Phil is married to Lindsay, a secondary RE teacher, and has a daughter, Leah, born in 2003, and a son, Arthur, born in 2012. He chooses to spend most of his spare time with his family. He enjoys physical activity and exercise, apart from swimming, and has many interests and activities away from his sphere of work.


The Revd Canon Geoffrey Ravalde

Geoffrey RavaldeGeoffrey is the Vicar of Wigton and Priest-in-Charge of Thursby. He has been tutor on the LCTP and its predecessors for more than 20 years and over the years has taught New Testament, Doctrine, Ethics and Church History.


The Revd Norman Robinson

Norman RobinsonNorman Robinson is Priest in Charge of six rural parishes in the Diocese of Carlisle and is a regular honorary tutor for LCTP, tutoring Hermeneutics and Preaching.


The Revd Canon Dr Peter Shepherd

Peter ShepherdPeter was ordained in 1980 as an SSM. He concluded his teaching career as Head of Canon Slade School (a large CE 11-18 comprehensive) and retired in 2006. His Doctorate explored the ecclesiological implications of the CE’s involvement in the provision of state education.

Since retirement he has tutored Doctrine and Liturgy for LCTP, and is also an IME 4-7 tutor. He has been honorary assistant priest at St Mary Magdalene, Clitheroe, since 1982 and is SSM Officer for the Diocese of Blackburn.


Sarah Snyder

Sarah SnyderSarah is a theologian specialising in biblical hermeneutics and Christian-Muslim encounter. She works for the Cambridge Interfaith Programme at Cambridge University and sits on the Lambeth advisory group for Islam. She chairs a Bible think tank called the Jubilee Centre (responsible for Cambridge Papers), which researches and applies biblical principles to contemporary issues; and is currently directing a new initiative for Rose Castle, long the home of the Carlisle bishops, to establish an international Christian Centre for Reconciliation. She lives in Bassenthwaite with her husband and four teenagers.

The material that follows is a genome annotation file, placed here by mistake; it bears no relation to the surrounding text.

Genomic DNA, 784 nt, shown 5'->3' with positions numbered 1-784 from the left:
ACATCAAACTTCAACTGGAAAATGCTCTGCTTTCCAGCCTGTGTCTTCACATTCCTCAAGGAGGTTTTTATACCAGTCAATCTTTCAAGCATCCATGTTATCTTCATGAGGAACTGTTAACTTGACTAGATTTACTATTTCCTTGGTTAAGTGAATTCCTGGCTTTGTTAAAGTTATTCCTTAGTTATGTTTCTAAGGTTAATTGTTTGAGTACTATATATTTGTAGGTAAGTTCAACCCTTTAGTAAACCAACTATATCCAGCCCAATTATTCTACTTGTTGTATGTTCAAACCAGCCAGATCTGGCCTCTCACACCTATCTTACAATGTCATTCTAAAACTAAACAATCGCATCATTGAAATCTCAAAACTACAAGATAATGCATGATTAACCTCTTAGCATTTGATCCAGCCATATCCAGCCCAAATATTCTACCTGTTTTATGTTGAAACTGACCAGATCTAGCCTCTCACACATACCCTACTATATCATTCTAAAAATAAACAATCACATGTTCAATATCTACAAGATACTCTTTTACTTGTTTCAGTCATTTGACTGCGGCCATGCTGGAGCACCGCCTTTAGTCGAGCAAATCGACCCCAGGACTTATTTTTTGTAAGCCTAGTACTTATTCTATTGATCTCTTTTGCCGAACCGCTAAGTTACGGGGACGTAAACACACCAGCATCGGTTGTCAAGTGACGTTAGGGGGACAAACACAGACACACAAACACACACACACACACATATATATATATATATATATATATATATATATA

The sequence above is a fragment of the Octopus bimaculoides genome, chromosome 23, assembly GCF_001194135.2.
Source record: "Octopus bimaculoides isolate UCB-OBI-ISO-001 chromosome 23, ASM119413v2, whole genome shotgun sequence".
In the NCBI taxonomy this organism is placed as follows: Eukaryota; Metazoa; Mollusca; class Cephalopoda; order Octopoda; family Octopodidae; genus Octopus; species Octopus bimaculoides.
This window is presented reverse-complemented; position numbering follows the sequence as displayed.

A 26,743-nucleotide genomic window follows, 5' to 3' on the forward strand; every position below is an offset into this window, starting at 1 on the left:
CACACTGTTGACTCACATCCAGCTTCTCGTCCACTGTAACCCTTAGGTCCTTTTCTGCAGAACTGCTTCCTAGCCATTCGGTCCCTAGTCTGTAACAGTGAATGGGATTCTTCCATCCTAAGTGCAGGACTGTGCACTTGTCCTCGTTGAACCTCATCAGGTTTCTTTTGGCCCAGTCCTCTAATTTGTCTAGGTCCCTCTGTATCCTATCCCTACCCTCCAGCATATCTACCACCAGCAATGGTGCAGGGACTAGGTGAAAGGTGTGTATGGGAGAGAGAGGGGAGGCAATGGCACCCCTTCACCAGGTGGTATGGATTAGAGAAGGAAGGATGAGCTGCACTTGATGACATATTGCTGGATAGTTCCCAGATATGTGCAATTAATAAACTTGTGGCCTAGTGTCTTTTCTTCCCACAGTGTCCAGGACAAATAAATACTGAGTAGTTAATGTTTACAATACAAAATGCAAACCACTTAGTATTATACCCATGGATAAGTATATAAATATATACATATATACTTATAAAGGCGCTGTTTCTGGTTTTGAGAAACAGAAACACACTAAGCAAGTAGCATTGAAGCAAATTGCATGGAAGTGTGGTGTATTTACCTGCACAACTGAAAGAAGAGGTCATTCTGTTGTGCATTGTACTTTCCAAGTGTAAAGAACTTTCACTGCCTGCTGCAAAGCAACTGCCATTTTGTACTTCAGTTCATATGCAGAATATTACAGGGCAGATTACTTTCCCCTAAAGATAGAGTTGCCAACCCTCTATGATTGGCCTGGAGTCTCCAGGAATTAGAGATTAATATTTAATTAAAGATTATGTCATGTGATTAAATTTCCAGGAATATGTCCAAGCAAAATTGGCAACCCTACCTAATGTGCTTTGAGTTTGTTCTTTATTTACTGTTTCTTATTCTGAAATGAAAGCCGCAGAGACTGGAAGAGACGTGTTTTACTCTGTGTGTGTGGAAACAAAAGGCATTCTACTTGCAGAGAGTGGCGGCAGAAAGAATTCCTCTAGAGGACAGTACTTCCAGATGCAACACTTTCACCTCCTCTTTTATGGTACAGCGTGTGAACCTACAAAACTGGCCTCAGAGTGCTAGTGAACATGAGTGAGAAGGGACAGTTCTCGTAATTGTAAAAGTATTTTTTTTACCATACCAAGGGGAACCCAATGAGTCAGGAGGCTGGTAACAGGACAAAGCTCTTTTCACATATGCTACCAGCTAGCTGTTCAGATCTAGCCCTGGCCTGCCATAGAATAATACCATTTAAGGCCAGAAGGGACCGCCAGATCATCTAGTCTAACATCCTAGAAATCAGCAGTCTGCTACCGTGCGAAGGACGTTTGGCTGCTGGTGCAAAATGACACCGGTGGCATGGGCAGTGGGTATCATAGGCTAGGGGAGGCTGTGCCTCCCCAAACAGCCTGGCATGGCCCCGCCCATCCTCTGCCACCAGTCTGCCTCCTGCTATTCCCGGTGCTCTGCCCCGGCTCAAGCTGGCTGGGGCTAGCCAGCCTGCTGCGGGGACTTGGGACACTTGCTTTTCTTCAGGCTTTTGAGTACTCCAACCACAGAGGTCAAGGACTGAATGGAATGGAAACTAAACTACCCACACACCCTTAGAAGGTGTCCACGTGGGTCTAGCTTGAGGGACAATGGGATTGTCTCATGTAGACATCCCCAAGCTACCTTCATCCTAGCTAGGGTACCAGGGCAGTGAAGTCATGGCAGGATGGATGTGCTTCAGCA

The Revd Canon Dr Tim Herbert

Tim HerbertTim is married to Pam and they have two grown-up children. After school he read theology at Manchester University, worked for the Walls Meat company as a labourer and trained for ordination at Ridley Hall, Cambridge. His curacy was in Maccesfield, after which he was Vicar of Christ Church, Wharton, for eight years. He was then D.D.O. for Canterbury Diocese and Priest-in-charge of Thanington Without. He has been Principal of the LCTP for almost sixteen years, before taking up his current post as Priest-in-Charge of the Benefice of Aspatria, Hayton and Gilcrux.

Tim’s research interest is in doctrine and hermeneutics (especially the theology of identity and disability), and he has published a number of articles and Kenosis and Priesthood: Towards a Protestant Re-Evaluation of the Ordained Ministry (Paternoster, 2008). His hobbies include detective stories, most forms of sport (including playing golf erratically) and cooking.


The Revd Dr Carol Wilkinson

Carol WilkinsonCarol works full-time for a firm of chartered accountants in Blackpool, as the practice manager and an accountant. Also a Self Supporting Minister in the Blackburn diocese with a General License, ordained in 2006, she holds the degrees of Bachelor of Divinity (External London University) and Doctor of Philosophy (External Manchester University), specialising in pastoral Liturgy. She is treasurer of the Society for Liturgical Study, member of Societas Liturgica, and has taken part in the International Anglican Consultation on the Liturgy.

She is an honorary tutor and member of the LCTP Board of Studies since 2008, teaching liturgy, preaching, and mission and worship. Her specialist areas of interest are: Eucharist, preaching, Daily Office, Lectionaries. She has published ‘The Hallowing of Time’, Vols I, II & III, a one reading/one psalm a day lectionary for the Anglican Communion website. Her hobbies include gardening, reading (detective novels), ecclesiastical needlework and liturgy.